Oliceridine is Associated with Reduced Risk of Vomiting and Need for Rescue Antiemetics Compared to Morphine: Exploratory Analysis from Two Phase 3 Randomized Placebo and Active Controlled Trials

Timothy L. Beard, Cathy Michalsky, Keith A. Candiotti, Paul Rider, Linda Wase, Ashraf S. Habib, Mark A. Demitrack, Michael J. Fossler, Eugene R. Viscusi

Research output: Contribution to journalArticlepeer-review

7 Scopus citations

Abstract

Introduction: Use of parenteral opioids is a major risk factor for postoperative nausea and vomiting. Conventional opioids bind to µ-opioid receptors (MOR), stimulate both the G-protein signaling (achieving analgesia); and the β-arrestin pathway (associated with opioid-related adverse effects). Oliceridine, a next-generation IV opioid, is a G-protein selective MOR agonist, with limited recruitment of β-arrestin. In two randomized, placebo- and morphine-controlled phase 3 studies of patients with moderate-to-severe acute pain following bunionectomy or abdominoplasty, oliceridine at demand doses of 0.1, 0.35, and 0.5 mg provided rapid and sustained analgesia vs. placebo with favorable gastrointestinal (GI) tolerability. In this exploratory analysis, we utilized a clinical endpoint assessing gastrointestinal tolerability, “complete GI response” defined as the proportion of patients with no vomiting and no use of rescue antiemetic to characterize the GI tolerability profile of oliceridine vs. morphine. Methods: A logistic regression model was utilized to compare oliceridine (pooled regimens) vs. morphine, after controlling for analgesia (using the sum of pain intensity difference [SPID]-48/24 [bunionectomy/abdominoplasty] with pre-rescue scores carried forward for 6 h). This analysis excluded patients receiving placebo and was performed for each study separately and for pooled data from both studies. Results: In the unadjusted analysis, a significantly greater proportion of patients in the placebo (76.4%), oliceridine 0.1 mg (68.0%), and 0.35 mg (46.2%) demand dose achieved complete GI response vs. morphine 1 mg (30.8%), p ≤ 0.005. In the adjusted analysis, after controlling for analgesia, the odds ratio of experiencing a complete GI response with oliceridine (pooled regimens) vs. morphine was 3.14 (95% CI: 1.78, 5.56; p < 0.0001) in bunionectomy study and 1.92 (95% CI: 1.09, 3.36; p = 0.024) in abdominoplasty study. Conclusions: When controlled for the analgesic effects (constant SPID-48/24), the odds ratio for complete GI response was higher with oliceridine than morphine, suggesting better GI tolerability with oliceridine.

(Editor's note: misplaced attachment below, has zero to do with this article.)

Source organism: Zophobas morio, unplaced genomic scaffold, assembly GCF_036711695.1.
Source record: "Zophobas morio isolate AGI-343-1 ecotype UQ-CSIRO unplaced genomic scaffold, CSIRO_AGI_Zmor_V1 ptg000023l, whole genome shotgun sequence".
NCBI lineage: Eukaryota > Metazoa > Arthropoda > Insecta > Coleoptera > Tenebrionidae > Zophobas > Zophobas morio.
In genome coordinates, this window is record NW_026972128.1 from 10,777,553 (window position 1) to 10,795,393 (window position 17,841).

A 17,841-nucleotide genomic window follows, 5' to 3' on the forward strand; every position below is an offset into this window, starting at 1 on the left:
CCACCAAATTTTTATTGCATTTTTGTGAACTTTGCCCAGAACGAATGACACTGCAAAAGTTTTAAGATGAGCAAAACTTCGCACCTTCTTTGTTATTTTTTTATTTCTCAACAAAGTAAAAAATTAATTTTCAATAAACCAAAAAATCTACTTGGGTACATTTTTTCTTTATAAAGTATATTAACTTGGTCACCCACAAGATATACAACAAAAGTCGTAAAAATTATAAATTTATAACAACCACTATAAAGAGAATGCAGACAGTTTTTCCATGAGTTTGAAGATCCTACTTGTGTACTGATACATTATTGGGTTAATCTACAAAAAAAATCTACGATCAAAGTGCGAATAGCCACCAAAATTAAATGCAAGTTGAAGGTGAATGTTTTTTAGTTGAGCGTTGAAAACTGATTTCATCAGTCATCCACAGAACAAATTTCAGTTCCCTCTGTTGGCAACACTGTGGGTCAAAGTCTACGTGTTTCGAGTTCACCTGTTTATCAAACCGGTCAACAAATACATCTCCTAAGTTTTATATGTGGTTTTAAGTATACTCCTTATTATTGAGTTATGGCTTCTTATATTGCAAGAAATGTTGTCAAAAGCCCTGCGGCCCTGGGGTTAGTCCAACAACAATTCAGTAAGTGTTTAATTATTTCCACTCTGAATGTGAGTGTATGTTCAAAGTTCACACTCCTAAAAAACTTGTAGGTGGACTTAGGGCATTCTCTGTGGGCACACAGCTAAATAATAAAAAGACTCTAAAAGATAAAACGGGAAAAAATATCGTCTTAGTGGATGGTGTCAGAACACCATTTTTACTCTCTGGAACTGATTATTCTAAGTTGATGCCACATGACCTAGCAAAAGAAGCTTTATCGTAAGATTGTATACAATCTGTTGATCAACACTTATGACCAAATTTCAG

Original languageEnglish (US)
Pages (from-to)401-413
Number of pages13
JournalPain and Therapy
Volume10
Issue number1
DOIs
StatePublished - Jun 2021

Keywords

  • Opioid analgesic
  • Opioid-induced adverse events
  • Postoperative
  • Vomiting

ASJC Scopus subject areas

  • Clinical Neurology
  • Anesthesiology and Pain Medicine

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